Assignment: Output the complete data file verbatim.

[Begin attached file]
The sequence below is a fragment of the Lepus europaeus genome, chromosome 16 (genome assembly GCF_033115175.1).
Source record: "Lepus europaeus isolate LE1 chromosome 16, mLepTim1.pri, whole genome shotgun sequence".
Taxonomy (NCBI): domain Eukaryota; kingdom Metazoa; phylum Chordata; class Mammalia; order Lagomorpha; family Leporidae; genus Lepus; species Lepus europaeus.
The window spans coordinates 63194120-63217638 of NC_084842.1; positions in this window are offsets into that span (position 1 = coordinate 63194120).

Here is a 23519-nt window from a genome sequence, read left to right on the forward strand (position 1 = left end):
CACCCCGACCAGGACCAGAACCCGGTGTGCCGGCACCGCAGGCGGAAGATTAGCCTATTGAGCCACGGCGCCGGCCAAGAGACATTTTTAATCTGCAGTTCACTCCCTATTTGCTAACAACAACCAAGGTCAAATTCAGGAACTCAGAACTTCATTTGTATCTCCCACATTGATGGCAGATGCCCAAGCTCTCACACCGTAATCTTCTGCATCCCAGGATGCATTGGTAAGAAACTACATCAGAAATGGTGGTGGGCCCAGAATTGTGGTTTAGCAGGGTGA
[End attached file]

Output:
The sequence below is a fragment of the Lepus europaeus genome, chromosome 16 (genome assembly GCF_033115175.1).
Source record: "Lepus europaeus isolate LE1 chromosome 16, mLepTim1.pri, whole genome shotgun sequence".
Taxonomy (NCBI): domain Eukaryota; kingdom Metazoa; phylum Chordata; class Mammalia; order Lagomorpha; family Leporidae; genus Lepus; species Lepus europaeus.
The window spans coordinates 63194120-63217638 of NC_084842.1; positions in this window are offsets into that span (position 1 = coordinate 63194120).

Here is a 23519-nt window from a genome sequence, read left to right on the forward strand (position 1 = left end):
CACCCCGACCAGGACCAGAACCCGGTGTGCCGGCACCGCAGGCGGAAGATTAGCCTATTGAGCCACGGCGCCGGCCAAGAGACATTTTTAATCTGCAGTTCACTCCCTATTTGCTAACAACAACCAAGGTCAAATTCAGGAACTCAGAACTTCATTTGTATCTCCCACATTGATGGCAGATGCCCAAGCTCTCACACCGTAATCTTCTGCATCCCAGGATGCATTGGTAAGAAACTACATCAGAAATGGTGGTGGGCCCAGAATTGTGGTTTAGCAGGGTGA